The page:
The Leif Erikson has weathered its fair share of storms over the years, but it looks like the 42-foot Viking ship will finally return to its "homeport" in Duluth.
The ship, a replica styled after the vessels Scandinavian explorer Leif Erikson and other Vikings sailed in, may soon be on permanent display after a long absence from public view, reports the Duluth News Tribune.
According to the paper, the group behind the restoration effort – Save Our Ship – says they hope to begin construction on a glass display building in Leif Erikson Park this spring, funds permitting.
That the ship and the park share a name is no coincidence. The park was named for the vessel, which was built in Norway in 1926 and sailed to Duluth the following year, according to the Zenith City Archive. The site says it was then purchased by a local businessman and gifted to the city.
It remained in the park as a popular local attraction for decades, but the years were not kind to the little ship.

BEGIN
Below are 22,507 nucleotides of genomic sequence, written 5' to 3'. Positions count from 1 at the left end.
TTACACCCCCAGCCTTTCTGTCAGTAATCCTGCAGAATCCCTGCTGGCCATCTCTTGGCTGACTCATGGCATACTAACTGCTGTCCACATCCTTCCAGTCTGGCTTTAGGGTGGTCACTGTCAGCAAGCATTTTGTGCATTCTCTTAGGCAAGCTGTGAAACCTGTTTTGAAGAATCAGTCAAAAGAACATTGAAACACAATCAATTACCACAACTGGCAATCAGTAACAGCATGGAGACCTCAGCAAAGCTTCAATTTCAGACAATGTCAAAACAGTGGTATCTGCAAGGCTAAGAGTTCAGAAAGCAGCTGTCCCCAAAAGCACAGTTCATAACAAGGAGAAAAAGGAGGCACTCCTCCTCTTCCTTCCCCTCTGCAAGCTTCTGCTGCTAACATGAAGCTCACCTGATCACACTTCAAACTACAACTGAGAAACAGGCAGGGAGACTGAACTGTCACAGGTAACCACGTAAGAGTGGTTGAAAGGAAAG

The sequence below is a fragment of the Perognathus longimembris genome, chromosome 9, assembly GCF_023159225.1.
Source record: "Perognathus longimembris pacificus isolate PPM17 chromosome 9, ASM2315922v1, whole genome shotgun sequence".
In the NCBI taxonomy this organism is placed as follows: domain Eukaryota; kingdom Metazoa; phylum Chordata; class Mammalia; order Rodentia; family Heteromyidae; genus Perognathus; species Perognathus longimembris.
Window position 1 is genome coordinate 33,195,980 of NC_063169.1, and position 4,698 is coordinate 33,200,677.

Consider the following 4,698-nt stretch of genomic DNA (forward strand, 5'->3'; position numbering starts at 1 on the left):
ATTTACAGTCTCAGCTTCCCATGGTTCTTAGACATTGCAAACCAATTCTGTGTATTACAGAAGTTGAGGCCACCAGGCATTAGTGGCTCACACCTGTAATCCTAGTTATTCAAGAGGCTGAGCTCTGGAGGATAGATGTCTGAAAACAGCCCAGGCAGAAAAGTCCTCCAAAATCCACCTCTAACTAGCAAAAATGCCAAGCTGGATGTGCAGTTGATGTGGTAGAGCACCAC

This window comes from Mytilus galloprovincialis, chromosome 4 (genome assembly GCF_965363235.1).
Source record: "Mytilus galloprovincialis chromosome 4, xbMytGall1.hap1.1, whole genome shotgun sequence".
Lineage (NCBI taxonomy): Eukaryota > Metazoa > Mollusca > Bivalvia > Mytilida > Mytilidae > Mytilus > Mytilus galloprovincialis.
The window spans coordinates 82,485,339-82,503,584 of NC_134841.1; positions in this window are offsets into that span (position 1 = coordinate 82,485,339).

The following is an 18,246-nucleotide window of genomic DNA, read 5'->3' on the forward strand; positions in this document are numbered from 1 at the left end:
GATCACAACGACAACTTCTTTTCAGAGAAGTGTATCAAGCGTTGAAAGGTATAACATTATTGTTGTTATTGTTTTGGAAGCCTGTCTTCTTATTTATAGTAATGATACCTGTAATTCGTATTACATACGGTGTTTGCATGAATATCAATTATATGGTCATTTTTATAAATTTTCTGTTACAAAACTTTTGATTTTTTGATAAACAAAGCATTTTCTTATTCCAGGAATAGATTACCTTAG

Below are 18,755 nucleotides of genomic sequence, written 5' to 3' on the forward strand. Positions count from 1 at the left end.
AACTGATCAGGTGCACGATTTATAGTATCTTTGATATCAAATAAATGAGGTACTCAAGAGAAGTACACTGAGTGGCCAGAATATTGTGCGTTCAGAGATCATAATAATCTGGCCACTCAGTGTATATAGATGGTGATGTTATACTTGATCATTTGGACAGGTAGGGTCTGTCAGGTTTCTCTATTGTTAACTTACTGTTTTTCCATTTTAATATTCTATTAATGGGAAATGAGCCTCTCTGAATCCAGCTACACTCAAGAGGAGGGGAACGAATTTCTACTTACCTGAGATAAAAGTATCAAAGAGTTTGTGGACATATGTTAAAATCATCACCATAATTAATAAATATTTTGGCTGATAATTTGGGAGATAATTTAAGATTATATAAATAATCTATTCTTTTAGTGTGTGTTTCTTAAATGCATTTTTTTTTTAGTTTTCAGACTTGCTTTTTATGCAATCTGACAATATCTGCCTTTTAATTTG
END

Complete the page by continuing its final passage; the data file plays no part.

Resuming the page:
Zenith City notes that restoration efforts began in the 1980s, but a continual lack of funds kept the Leif Erikson from ever returning to her former glory.
Though she's currently sitting in mothballs in a storage facility away from the park, project organizers recently reported on their website that the city granted them a "zoning variance" greenlighting construction of the permanent display structure right near the ship's former home.
It will sit on corner of London Road and Superior Street, according to FOX 21. The station reports that construction could finish this fall.
Meanwhile, the restoration effort is accepting donations.